Bread & Roses: Overhaul Japan’s Immigration System

SNA (Tokyo) — During a May 30 demonstration in front of central Tokyo’s JR Takadanobaba Station, my labor union, Tozen Union, called upon the Japanese government to overhaul its immigration system and to protect the human rights of foreigners.

We persisted despite a heavy downpour, joined by the two younger sisters of Wishma Sandamali, a 33-year-old Sri Lankan woman who died after medical neglect in a Nagoya immigration detention center.

Wayomi Rathnayake called on the Immigration Bureau to release all video, documents, and information related to her sister’s death. Japan’s immigration bureaucracy has a history of opacity and arbitrary treatment of foreigners. We demanded that the government guarantee foreigners’ right to life, regardless of visa status. We must not accept valuing some lives less than others, due to flukes of fate that determine citizenship and residence status.

Foreign residents make up about 13% of Shinjuku residents, and Takadanobaba is home to many of them. Despite government denials, Japan has already become a nation of multiple nationalities and ethnicities.

The coronavirus pandemic has hit us all hard, many of us losing jobs, others closing their stores and businesses. Leaders are tasked with protecting the right to life of all people living in Japan against such widespread social hardship.

Amid the ongoing crisis, the ruling Liberal Democratic Party tried to change the Immigration Control Act to worsen the situation for asylum seekers and undocumented foreigners. The government tried to draw a clear line between two groups of people and divide them into Us and Them.

Japan’s immigration law and policies have little to do with the generally accepted concept of rule of law. Immigration officials can, as the Japanese saying goes, “boil or roast” foreigners at whim (nite-mo jiyu, yaite-mo jiyu), meaning do whatever they want to them.

Wishma had made countless requests for medical care and hospitalization while in the Nagoya detention center. Immigration officials ignored her calls and suggested she might be faking her illness. She died without being shown a shred of human decency.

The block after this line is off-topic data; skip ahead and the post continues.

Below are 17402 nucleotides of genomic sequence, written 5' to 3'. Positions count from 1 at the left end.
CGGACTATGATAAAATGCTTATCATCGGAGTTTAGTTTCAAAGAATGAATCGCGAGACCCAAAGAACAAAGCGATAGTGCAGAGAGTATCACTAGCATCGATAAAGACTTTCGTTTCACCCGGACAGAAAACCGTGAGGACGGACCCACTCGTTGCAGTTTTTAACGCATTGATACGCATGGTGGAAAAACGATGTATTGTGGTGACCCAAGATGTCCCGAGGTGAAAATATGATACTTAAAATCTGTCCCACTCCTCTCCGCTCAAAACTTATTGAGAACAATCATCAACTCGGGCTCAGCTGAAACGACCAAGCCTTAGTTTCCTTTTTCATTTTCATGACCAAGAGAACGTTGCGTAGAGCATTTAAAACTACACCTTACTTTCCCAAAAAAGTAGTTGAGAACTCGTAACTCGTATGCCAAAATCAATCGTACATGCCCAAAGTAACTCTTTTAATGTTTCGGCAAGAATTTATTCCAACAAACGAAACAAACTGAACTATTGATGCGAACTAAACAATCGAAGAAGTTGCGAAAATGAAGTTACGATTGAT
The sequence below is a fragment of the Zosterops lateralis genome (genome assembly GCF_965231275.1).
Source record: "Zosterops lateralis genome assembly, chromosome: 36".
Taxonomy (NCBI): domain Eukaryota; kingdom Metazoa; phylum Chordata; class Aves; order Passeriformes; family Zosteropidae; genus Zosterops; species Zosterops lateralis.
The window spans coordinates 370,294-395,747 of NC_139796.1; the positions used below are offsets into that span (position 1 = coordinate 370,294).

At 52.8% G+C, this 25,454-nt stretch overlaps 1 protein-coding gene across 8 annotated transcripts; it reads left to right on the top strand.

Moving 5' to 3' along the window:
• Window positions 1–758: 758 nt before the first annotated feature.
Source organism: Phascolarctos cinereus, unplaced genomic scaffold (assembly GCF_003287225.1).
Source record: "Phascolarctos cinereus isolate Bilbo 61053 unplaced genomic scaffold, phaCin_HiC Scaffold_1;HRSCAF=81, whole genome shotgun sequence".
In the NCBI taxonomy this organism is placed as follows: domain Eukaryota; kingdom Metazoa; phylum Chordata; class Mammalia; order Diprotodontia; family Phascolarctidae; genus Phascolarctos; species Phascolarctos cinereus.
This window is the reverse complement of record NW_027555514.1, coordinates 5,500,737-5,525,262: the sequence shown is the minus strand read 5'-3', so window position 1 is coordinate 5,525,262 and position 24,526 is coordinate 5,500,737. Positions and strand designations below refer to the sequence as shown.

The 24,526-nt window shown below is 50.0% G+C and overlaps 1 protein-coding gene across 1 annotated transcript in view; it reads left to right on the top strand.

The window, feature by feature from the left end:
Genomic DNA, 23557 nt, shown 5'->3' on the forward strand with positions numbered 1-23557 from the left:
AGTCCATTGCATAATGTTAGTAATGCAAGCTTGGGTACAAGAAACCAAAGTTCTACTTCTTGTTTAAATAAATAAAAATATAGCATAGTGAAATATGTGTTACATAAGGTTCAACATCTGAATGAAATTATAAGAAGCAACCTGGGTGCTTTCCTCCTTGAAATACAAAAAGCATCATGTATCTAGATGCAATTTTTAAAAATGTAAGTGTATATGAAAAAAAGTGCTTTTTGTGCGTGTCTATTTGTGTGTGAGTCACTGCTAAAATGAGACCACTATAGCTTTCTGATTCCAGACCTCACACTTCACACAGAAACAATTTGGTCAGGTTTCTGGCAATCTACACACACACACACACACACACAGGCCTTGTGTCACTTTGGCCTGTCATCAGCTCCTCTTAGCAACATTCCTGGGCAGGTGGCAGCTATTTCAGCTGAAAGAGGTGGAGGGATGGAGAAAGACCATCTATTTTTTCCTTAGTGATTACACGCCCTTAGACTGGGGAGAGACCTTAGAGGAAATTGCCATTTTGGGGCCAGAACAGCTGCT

She should not have been incarcerated in the first place. She should have been treated as a person unable to pay her school tuition and as a victim of domestic violence. She should have been given shelter and welfare. Lots of “shoulds,” but it’s too late for her now.

Immigration authorities treated her as a criminal. This issue goes well beyond Wishma’s individual case. Even today, throughout Japan, foreigners are suffering open-ended detention in immigration facilities. We don’t know when a second or third Wishma will emerge, but can know that if nothing changes they will.

Japan does not extend suffrage to foreigners, even those born and raised in Japan who know no other country. They are subject to the laws and policies decided by the government, yet they have no say in choosing that government. This violates the core tenet of democracy, which surely requires those subject to the laws to decide those laws.

In this sense, we Japanese must consider immigration to be an issue for Japanese as well as foreign people. A society that allows anyone’s human rights to be trampled upon is one that does not guarantee human rights. It’s high time we devised an immigration policy that protects real democracy, the rule of law, and human rights.


This article was written by Hifumi Okunuki, and originally published by the Shingetsu News Agency (SNA).